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JSON Spec - does the key have to be surrounded with quotes?

Which is the correct syntax?

{ key: "value" } or { "key": "value" }?

I've seen it both ways and in my tests both work, but I'm just curious which one is syntactically correct?

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marked as duplicate by Brad, Frédéric Hamidi, Cory, Gaby aka G. Petrioli, Simone Carletti Oct 8 '12 at 18:28

This question has been asked before and already has an answer. If those answers do not fully address your question, please ask a new question.

Have a look at this thread: stackoverflow.com/questions/2067974/… Cheers –  Prince Cherusker Oct 8 '12 at 17:58

2 Answers 2

up vote 6 down vote accepted

JSON requires keys to be quoted. JavaScript does not. So for JSON, your second example is correct.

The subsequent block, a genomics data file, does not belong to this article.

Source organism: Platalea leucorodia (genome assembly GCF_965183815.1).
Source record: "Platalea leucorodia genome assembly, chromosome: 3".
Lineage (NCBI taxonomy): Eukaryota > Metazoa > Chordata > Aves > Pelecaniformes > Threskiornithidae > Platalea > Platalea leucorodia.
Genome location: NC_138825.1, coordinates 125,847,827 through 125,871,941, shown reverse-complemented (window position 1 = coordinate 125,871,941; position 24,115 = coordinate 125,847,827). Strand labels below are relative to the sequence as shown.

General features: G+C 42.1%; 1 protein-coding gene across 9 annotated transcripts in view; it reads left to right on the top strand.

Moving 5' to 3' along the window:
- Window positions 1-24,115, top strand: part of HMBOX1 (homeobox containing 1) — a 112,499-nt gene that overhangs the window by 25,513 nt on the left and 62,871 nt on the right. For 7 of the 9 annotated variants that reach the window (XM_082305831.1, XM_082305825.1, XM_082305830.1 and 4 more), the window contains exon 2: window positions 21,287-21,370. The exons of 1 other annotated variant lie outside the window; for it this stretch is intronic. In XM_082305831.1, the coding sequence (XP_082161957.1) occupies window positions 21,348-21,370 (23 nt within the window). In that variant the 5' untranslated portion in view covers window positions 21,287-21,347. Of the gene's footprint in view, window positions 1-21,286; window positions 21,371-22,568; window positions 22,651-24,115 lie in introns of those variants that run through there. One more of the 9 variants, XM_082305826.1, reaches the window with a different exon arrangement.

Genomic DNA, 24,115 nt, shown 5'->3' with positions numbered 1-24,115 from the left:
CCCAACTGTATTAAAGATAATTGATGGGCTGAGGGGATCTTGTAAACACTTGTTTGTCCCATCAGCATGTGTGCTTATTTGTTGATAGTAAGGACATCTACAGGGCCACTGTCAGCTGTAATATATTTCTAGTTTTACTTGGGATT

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JavaScript does not, so long as the key is appropriate for a JavaScript label (alphanumeric, initial alpha, a few other other things). –  Malvolio Oct 8 '12 at 17:59
To expand on @Malvolio. You also cannot have Javascript reserved words without quotes. You can't have { undefined : "value" }, as an example. I usually just include the quotes to keep it consistent. –  Ryan O'Neill Oct 8 '12 at 18:06
@RyanO'Neill: The spec (ECMAScript 5 anyway) lets you have reserved words without quotes. Just some older browsers didn't allow it. And undefined is actually not reserved. It's a valid identifier. –  I Hate Lazy Oct 8 '12 at 18:27
@user1689607 -- if you write something like { function : 6, undefined : "value" } you deserve all the terrible things that will undoubtedly happen to you! –  Malvolio Oct 9 '12 at 2:16
@Malvolio: Like what? –  I Hate Lazy Oct 9 '12 at 2:52

They are both valid notation for a javascript object. Only the fully-quoted second version is valid JSON.

See the spec and this web-based linter.

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